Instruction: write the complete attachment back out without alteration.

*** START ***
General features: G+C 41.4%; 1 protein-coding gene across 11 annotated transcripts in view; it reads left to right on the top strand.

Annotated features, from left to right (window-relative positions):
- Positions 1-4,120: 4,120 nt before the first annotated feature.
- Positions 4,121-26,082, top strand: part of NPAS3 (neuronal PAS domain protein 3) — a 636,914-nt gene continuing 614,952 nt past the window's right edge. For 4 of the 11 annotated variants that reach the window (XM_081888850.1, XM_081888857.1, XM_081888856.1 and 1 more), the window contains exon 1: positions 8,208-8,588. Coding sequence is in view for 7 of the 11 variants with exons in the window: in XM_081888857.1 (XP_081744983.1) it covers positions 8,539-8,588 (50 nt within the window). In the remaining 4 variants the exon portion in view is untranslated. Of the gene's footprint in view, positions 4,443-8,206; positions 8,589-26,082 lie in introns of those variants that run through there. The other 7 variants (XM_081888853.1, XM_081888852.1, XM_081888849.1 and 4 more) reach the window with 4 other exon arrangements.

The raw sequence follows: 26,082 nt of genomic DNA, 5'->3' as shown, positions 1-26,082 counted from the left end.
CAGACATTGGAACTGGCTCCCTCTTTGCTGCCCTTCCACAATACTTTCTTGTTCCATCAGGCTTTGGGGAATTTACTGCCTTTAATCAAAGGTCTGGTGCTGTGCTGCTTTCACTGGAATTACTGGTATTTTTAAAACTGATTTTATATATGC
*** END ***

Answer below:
General features: G+C 41.4%; 1 protein-coding gene across 11 annotated transcripts in view; it reads left to right on the top strand.

Annotated features, from left to right (window-relative positions):
- Positions 1-4,120: 4,120 nt before the first annotated feature.
- Positions 4,121-26,082, top strand: part of NPAS3 (neuronal PAS domain protein 3) — a 636,914-nt gene continuing 614,952 nt past the window's right edge. For 4 of the 11 annotated variants that reach the window (XM_081888850.1, XM_081888857.1, XM_081888856.1 and 1 more), the window contains exon 1: positions 8,208-8,588. Coding sequence is in view for 7 of the 11 variants with exons in the window: in XM_081888857.1 (XP_081744983.1) it covers positions 8,539-8,588 (50 nt within the window). In the remaining 4 variants the exon portion in view is untranslated. Of the gene's footprint in view, positions 4,443-8,206; positions 8,589-26,082 lie in introns of those variants that run through there. The other 7 variants (XM_081888853.1, XM_081888852.1, XM_081888849.1 and 4 more) reach the window with 4 other exon arrangements.

The raw sequence follows: 26,082 nt of genomic DNA, 5'->3' as shown, positions 1-26,082 counted from the left end.
CAGACATTGGAACTGGCTCCCTCTTTGCTGCCCTTCCACAATACTTTCTTGTTCCATCAGGCTTTGGGGAATTTACTGCCTTTAATCAAAGGTCTGGTGCTGTGCTGCTTTCACTGGAATTACTGGTATTTTTAAAACTGATTTTATATATGC